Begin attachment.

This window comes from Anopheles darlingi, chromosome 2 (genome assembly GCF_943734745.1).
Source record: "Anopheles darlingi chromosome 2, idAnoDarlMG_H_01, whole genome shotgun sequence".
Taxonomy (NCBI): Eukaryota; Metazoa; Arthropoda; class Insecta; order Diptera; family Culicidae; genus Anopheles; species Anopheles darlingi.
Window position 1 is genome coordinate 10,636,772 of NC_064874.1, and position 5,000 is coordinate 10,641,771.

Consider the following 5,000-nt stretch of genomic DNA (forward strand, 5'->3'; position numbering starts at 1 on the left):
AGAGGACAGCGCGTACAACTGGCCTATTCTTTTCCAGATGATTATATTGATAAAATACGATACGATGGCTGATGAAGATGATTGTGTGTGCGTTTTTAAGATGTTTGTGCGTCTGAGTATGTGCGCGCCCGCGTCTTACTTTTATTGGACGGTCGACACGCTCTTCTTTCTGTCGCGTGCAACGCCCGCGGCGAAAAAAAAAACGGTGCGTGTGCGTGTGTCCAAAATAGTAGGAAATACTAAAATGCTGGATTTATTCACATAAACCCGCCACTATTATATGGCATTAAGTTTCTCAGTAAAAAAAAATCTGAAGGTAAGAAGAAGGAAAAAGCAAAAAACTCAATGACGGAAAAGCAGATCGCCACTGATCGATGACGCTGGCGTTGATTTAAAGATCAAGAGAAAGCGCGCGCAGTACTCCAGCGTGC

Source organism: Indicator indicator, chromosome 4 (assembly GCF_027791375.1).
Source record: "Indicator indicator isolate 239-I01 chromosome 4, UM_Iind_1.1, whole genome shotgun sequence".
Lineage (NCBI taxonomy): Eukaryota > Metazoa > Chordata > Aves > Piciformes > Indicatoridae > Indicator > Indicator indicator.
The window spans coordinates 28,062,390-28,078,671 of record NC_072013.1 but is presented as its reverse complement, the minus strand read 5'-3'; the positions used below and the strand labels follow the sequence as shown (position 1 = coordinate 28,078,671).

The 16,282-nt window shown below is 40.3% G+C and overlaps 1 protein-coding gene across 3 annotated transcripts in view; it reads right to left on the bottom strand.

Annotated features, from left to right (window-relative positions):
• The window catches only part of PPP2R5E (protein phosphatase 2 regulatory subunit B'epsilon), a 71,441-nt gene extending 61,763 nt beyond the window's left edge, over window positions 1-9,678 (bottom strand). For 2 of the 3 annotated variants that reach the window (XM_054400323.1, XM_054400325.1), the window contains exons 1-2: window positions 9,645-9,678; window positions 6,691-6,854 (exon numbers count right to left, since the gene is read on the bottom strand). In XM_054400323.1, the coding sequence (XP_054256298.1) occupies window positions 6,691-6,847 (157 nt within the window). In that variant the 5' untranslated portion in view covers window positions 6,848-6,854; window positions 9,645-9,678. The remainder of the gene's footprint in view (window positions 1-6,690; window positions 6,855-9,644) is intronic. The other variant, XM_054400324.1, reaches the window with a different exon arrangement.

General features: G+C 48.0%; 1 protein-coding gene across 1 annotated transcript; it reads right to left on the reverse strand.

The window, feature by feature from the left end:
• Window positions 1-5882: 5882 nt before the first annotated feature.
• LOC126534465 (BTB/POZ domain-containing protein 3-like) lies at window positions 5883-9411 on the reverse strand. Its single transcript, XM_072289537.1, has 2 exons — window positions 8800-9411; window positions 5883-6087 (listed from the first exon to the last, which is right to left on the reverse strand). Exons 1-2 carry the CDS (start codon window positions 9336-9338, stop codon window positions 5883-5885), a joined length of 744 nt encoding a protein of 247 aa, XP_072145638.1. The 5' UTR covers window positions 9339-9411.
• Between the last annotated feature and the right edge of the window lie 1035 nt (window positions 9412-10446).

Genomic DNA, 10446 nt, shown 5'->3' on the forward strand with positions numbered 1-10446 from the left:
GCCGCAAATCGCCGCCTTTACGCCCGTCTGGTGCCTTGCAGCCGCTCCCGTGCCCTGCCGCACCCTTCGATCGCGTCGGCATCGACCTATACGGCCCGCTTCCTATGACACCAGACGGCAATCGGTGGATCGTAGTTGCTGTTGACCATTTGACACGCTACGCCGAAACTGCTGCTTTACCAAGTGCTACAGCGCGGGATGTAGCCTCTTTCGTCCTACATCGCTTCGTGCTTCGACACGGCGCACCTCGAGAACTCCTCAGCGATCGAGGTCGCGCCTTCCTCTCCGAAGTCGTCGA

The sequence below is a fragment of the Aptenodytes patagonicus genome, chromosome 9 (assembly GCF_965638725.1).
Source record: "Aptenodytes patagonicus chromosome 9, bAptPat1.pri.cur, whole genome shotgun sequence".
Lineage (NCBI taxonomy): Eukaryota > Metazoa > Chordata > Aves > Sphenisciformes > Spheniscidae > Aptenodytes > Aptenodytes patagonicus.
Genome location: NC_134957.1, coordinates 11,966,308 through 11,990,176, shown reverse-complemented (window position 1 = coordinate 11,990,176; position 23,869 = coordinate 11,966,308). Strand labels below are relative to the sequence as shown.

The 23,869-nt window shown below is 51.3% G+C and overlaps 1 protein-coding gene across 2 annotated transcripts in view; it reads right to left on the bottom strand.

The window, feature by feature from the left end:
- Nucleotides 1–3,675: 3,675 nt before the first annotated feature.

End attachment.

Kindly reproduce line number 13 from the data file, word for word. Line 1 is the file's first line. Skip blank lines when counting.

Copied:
• The window catches only part of PPP2R5E (protein phosphatase 2 regulatory subunit B'epsilon), a 71,441-nt gene extending 61,763 nt beyond the window's left edge, over window positions 1-9,678 (bottom strand). For 2 of the 3 annotated variants that reach the window (XM_054400323.1, XM_054400325.1), the window contains exons 1-2: window positions 9,645-9,678; window positions 6,691-6,854 (exon numbers count right to left, since the gene is read on the bottom strand). In XM_054400323.1, the coding sequence (XP_054256298.1) occupies window positions 6,691-6,847 (157 nt within the window). In that variant the 5' untranslated portion in view covers window positions 6,848-6,854; window positions 9,645-9,678. The remainder of the gene's footprint in view (window positions 1-6,690; window positions 6,855-9,644) is intronic. The other variant, XM_054400324.1, reaches the window with a different exon arrangement.